Charlotte Maier plays the rebellious bus tour's leader, Miss Judith Fellows, with apt nastiness. It is the rebellion of her group of Texas teachers against the minister-turned-tour leader's bringing them to the newly widowed Maxine's seedy but beautifully located hotel instead of the one listed in the tour program that propels the plot -- not to mention Miss Fellow' disgust at Shannon's interaction with the tour's talented youngest member, Charlotte Goodall (Lauren Orkus). Lauren Orkus plays her big scene with enough shrillness to make Shannon seem downright wise when he rejects her insistent demand for marriage ("Honey girl, don't you know that nothing worse could happen to a girl in your, your--unstable condition--than get emotionally mixed up with a man in my unstable condition, huh?. . . Two unstable conditions can set a whole world on fire, can blow it up, past repair"). The young actors doing double duty as Maxine's bed partners and handymen get to display more pectoral splendor than acting jobs.
William Swan who plays the fourth major character has credentials that are a mile long, many with BTF. However, he is somewhat disappointing as the aging poet who's swallowed up his granddaughter's life. He's got the old man's walk down pat and according to the stage directions he's supposed to have a voice that's unusually strong for his age -- but a little old-age wrinkling from the makeup department and perhaps a wig of thinning hair might have made him appear less like an actor playing a dying old man. Of course if he weren't allowed to speak in a 98-year-YOUNG voice we wouldn't be able to hear his final poem. To close with a paraphrase from two lines from that lovely 5-stanza piece "O Courage, could you not as well/Select a second place to dwell" -- O BTF you've done quite well/ Selecting the Main Stage for this revival to dwell.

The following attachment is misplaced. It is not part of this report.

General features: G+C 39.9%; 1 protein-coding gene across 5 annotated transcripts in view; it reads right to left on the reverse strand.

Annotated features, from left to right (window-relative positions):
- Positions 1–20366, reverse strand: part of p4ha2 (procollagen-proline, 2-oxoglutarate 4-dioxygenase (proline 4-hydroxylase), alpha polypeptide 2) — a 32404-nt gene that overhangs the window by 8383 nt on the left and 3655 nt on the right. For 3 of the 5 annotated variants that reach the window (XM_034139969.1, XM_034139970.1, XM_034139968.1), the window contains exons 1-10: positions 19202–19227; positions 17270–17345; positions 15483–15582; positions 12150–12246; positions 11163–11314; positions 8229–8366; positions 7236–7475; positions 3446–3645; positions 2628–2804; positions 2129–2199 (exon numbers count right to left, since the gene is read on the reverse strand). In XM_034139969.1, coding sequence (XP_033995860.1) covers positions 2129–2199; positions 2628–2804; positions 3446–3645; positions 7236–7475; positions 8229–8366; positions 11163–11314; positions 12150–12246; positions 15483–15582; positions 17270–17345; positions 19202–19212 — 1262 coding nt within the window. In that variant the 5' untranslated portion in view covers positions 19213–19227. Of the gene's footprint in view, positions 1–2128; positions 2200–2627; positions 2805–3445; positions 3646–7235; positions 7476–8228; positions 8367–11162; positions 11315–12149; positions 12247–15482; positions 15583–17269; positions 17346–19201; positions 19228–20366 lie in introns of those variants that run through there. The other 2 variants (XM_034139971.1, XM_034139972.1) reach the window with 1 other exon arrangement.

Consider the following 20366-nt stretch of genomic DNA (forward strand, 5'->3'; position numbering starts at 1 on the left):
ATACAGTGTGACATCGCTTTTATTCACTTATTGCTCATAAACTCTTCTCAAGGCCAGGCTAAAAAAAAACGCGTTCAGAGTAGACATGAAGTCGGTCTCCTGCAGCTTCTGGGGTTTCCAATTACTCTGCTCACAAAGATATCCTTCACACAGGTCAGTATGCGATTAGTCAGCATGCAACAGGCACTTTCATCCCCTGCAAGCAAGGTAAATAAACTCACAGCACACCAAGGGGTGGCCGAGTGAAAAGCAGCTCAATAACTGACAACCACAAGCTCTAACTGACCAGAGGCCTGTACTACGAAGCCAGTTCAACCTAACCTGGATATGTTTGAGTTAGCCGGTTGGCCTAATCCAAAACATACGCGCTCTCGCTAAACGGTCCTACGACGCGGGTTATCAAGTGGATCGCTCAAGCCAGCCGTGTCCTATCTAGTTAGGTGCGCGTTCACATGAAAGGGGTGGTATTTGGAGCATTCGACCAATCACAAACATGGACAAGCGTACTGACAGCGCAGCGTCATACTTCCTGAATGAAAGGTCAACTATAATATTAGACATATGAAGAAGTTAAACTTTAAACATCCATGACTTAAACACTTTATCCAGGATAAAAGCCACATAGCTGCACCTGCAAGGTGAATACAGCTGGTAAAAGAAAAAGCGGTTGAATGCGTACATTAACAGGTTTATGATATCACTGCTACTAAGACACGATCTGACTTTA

For some other productions of this play reviewed by CurtainUp, see The Night of the Iguana-- London and The Night of the Iguana-- Los Angeles
For more about Tennessee Williams, his life, work and quotations, see our Tennessee Williams Backgrounder
And here's some trivia about the play:
The Night of the Iguana opened at the Royale Theatre on Broadway on December 28, 1961 where it played for 316 performances. Besides Bette Davis as Maxine Faulk, it featured Margaret Leighton as Hanna Jelkes and Patrick O'Neal as Reverend T. Lawrence Shannon.
Other New York revivals included one at the Circle in the Square Theatre, in 1976 that ran for just 77 performances. This one featured Sylvia Miles as Maxines, Dorothy McGuire as Hanna and Richard Chamberlain as Reverend T. Lawrence Shannon A 1988 revival, also at Circle in the Square Theatre, played for 81 performances with Jane Alexander as Maxine, Maria Tucci as Hannah and Nicolas Surovy as Reverend T. Lawrence Shannon. The last New York City revival was in 1996 at the Roundabout's then home, Criterion Center Stage Right, where it played for 69 performances, with Marsha Mason as Maxine, Cherry Jones as Hannah and William Petersen as Reverend T. Lawrence Shannon.
The movie adaptation in 1964 was directed by John Huston had a really starry cast: Richard Burton as Shannon, Ava Gardner as Maxine and Deborah Kerr as Hannah. A new film is in the works but the only cast member announced to date is Jeremy Irons (too young to be Nonno so sure to be a rather over-aged Shannon)
Retold by Tina Packer of Shakespeare & Co.